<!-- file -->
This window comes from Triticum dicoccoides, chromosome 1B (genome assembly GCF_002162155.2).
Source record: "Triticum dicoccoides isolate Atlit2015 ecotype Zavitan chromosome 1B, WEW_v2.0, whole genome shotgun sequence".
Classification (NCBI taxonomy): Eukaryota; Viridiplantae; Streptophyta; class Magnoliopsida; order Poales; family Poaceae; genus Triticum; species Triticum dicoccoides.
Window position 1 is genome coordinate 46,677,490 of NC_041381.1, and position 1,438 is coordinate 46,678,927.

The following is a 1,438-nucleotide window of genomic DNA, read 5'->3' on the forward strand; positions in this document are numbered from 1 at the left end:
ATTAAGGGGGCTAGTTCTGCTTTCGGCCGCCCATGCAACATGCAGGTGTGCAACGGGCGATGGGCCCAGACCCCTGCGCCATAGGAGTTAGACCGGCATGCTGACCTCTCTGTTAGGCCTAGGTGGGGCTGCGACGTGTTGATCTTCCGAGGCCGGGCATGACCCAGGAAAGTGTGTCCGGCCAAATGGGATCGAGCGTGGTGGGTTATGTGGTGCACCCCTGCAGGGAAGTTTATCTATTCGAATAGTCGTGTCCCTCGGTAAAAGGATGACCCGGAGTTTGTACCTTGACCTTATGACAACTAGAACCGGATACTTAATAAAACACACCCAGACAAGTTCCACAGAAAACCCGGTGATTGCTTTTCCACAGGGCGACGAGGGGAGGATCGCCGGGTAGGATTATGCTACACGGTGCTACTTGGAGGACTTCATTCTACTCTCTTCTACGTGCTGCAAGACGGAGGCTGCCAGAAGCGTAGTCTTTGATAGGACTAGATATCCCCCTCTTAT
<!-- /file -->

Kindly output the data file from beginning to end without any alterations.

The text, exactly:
This window comes from Triticum dicoccoides, chromosome 1B (genome assembly GCF_002162155.2).
Source record: "Triticum dicoccoides isolate Atlit2015 ecotype Zavitan chromosome 1B, WEW_v2.0, whole genome shotgun sequence".
Classification (NCBI taxonomy): Eukaryota; Viridiplantae; Streptophyta; class Magnoliopsida; order Poales; family Poaceae; genus Triticum; species Triticum dicoccoides.
Window position 1 is genome coordinate 46,677,490 of NC_041381.1, and position 1,438 is coordinate 46,678,927.

The following is a 1,438-nucleotide window of genomic DNA, read 5'->3' on the forward strand; positions in this document are numbered from 1 at the left end:
ATTAAGGGGGCTAGTTCTGCTTTCGGCCGCCCATGCAACATGCAGGTGTGCAACGGGCGATGGGCCCAGACCCCTGCGCCATAGGAGTTAGACCGGCATGCTGACCTCTCTGTTAGGCCTAGGTGGGGCTGCGACGTGTTGATCTTCCGAGGCCGGGCATGACCCAGGAAAGTGTGTCCGGCCAAATGGGATCGAGCGTGGTGGGTTATGTGGTGCACCCCTGCAGGGAAGTTTATCTATTCGAATAGTCGTGTCCCTCGGTAAAAGGATGACCCGGAGTTTGTACCTTGACCTTATGACAACTAGAACCGGATACTTAATAAAACACACCCAGACAAGTTCCACAGAAAACCCGGTGATTGCTTTTCCACAGGGCGACGAGGGGAGGATCGCCGGGTAGGATTATGCTACACGGTGCTACTTGGAGGACTTCATTCTACTCTCTTCTACGTGCTGCAAGACGGAGGCTGCCAGAAGCGTAGTCTTTGATAGGACTAGATATCCCCCTCTTAT